Everyone knows that Valentine’s Day is supposed to be romantic. You know what’s anything but romantic, though? Fights over money.
Yes, spending too much on this holiday, particularly during tough economic times like these, could lead to utterly unromantic clashes mere weeks from now when your credit card bill shows up in the mail.
As unpleasant as that scenario sounds, there’s no need to worry: You really and truly don’t have to spend big bucks to enjoy a special day together. The following tips can help you brainstorm fun-yet-frugal ideas for what could turn out to be your best Valentine’s Day yet.
1. Devise a plan. Especially if money is tight right now, sit down and talk about what makes the most sense for both of you this Valentine’s Day. Is this really the year to long for diamonds? For expensive flowers that will wilt and die in a matter of days? For a high-dollar night out? Instead, consider focusing on spending quality, memorable time together this year — sans a big outlay of cash.
2.Stay in and relax. Valentine’s Day conveniently falls on a Saturday this year — and that means you could put your heads together and dream up the most ideal day at home ever. This Thursday or Friday, you could stock up on your favorite foods and drinks and rent movies that you both want to see. Tidy up the house ahead of time so you’ll be able to resist the urge to wipe down countertops and fold laundry all day long. If you have children, make baby-sitting arrangements for at least part of the day if at all possible.
3. Enjoy a real spa retreat. Part of your romantic day in could include a trip to the “spa” you create at home. For a surprisingly reasonable sum of money, you could swing by a discount retailer this week and nab some lotions, bubble bath, bath salts, candles and even a bathrobe and slippers if you need them. One — or both of you together — could combine these items into a gift basket that could keep on giving for weeks and months to come. Clean your bathtub and the rest of your bathroom thoroughly before Saturday so you won’t have to be bothered with such chores on your day off together, and get your “spa” all ready before the big day.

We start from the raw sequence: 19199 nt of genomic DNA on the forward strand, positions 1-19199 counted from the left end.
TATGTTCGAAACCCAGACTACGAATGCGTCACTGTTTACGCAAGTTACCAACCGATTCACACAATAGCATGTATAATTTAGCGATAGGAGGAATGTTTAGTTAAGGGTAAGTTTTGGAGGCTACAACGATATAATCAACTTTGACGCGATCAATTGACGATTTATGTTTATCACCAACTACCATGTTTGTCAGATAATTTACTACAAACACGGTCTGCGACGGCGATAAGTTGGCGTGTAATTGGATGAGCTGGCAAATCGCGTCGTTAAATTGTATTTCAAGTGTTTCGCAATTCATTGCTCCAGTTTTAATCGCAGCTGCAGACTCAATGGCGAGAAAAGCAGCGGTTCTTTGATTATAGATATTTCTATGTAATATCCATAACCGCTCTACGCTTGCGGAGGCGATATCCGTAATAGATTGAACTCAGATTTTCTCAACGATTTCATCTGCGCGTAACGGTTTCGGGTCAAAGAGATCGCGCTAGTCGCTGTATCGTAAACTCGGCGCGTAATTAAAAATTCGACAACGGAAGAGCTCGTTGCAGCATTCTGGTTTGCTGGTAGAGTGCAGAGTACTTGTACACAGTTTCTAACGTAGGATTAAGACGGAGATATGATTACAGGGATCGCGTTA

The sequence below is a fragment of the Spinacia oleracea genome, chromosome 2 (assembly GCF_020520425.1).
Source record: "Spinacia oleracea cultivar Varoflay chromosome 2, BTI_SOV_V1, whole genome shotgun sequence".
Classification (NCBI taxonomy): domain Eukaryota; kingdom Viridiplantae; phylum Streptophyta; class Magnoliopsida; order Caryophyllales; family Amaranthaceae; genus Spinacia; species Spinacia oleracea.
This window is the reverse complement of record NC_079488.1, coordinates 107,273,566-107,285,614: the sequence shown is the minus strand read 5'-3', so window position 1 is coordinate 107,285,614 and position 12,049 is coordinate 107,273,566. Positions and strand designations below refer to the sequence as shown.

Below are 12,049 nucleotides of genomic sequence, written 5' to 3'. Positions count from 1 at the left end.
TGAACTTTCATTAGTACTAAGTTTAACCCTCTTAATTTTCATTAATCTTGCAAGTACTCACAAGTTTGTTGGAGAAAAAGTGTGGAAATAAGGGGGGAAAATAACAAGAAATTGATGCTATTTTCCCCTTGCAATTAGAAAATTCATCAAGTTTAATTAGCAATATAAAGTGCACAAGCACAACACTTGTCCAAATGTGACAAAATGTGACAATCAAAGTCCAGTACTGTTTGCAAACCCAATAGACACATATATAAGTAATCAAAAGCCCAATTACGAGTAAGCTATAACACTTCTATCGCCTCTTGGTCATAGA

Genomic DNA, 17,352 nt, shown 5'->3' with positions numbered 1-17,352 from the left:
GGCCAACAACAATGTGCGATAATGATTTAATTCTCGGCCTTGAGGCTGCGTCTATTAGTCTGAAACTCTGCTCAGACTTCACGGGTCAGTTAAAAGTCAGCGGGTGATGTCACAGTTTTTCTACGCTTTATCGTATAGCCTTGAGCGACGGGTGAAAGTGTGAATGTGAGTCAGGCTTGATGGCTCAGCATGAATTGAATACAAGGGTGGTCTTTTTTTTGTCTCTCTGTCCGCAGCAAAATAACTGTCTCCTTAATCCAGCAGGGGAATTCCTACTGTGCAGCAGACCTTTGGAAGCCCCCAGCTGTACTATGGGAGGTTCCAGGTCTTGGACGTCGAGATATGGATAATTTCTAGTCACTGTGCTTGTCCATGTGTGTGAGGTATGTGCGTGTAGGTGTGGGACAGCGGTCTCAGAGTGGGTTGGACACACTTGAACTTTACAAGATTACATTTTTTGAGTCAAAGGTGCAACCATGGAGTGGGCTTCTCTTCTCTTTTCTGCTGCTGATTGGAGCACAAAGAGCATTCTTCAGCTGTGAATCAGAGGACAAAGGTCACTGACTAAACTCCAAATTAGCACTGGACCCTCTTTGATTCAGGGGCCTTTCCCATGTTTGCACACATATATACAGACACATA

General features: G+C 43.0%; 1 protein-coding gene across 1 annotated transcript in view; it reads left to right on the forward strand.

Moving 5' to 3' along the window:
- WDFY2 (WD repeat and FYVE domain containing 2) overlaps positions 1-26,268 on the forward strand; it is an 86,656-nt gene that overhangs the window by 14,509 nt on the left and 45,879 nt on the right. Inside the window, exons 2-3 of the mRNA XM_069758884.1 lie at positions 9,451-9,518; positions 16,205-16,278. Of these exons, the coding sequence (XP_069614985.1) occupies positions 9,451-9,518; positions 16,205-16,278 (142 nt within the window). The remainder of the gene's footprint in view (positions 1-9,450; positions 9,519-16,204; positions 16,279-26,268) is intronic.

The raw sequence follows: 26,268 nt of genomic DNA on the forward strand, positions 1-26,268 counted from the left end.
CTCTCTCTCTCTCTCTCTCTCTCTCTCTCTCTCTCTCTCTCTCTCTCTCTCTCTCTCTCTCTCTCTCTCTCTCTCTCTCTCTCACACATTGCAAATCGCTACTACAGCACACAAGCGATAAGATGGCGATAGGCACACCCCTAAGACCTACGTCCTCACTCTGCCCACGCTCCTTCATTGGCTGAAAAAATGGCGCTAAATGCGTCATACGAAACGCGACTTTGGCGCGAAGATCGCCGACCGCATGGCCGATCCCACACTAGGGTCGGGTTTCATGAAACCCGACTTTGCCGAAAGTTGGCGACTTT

4. The weather’s about to change, so appreciate it while you can. Maybe staying in for the whole day just isn’t your speed. If you decide to head out, you still don’t have to burn through too much cash. For instance, many parts of the country still have snow on the ground — but not for too terribly much longer. Could you bundle up and go snowshoeing or hiking with Thermoses of hot chocolate and a picnic lunch that you pack from home? Or, if the weather isn’t that cold where you live, could you do something completely out of the ordinary for the two of you, such as taking a rowboat or paddleboat out on a nearby lake, or going for a stroll through a park or neighborhood you’ve never visited before?
5. Dinner doesn’t have to cost a bundle. There’s really no need to drop $90 to $250 on a romantic dinner at a restaurant. In fact, with some advance planning, you could have a fabulous candlelit dinner at home — and, heck, you could even get all dressed up for it! Again, be sure you have every single food item on hand before Saturday. You don’t want to be bothered with having to run out to the store to pick up lemons or onions.
6. Get all gussied up for a low-budget night out. If the two of you really want to hit the town on Saturday night, you could simply have coffee or a drink and dessert at a dark, romantic bistro or an expensive cafe or restaurant. At any time of the year, this avoid-the-entrée trick is a surefire way to savor the atmosphere — and your date — without busting your budget.
7. Enjoy some live music or theater. Your local entertainment listings just may reveal that a college or university in your area is offering up all sorts of nifty live entertainment on Feb. 14. Performances by a college music or theater department may be free or may cost a fraction of the price charged by professional orchestras or opera and theater houses.
8. Seek out some quiet time to read and think. Here’s a potential date idea if you’ve both been stressed out lately: You could wander through a library or a bookstore that has a coffee shop and encourages browsing. Rediscover passages you love from your favorite books, and enjoy the silence. Just be careful not to blow too much money on overpriced paperbacks during an outing like this!
9.If you give each other gifts, do something thoughtful. One way to avoid overspending this year is to agree to give each other gift certificates for your services. Such services could include making a nice dinner, cleaning the house, repairing the car or giving a massage. You also could make a handmade gift that genuinely is nice, not cheap or disappointing. For ideas on thoughtful do-it-yourself presents, check out this past 10 Tips column on the subject.
10.Write your feelings down. With the help of a package of inexpensive Valentines from the drugstore or grocery store — or, for that matter, any kind of paper — you could write out dozens of reasons why you love your mate. Leave the messages all over the house, in both noticeable and hidden-away places. This is another one of those gifts that could keep on giving for several weeks, if not months, down the road.
Sources and resources:
- Shel Horowitz’s FrugalFun.com
- Living on a Dime
- Michael Webb, author of “The RoMANtic’s Guide: Hundreds of Creative Tips for a Lifetime of Love”
More on economy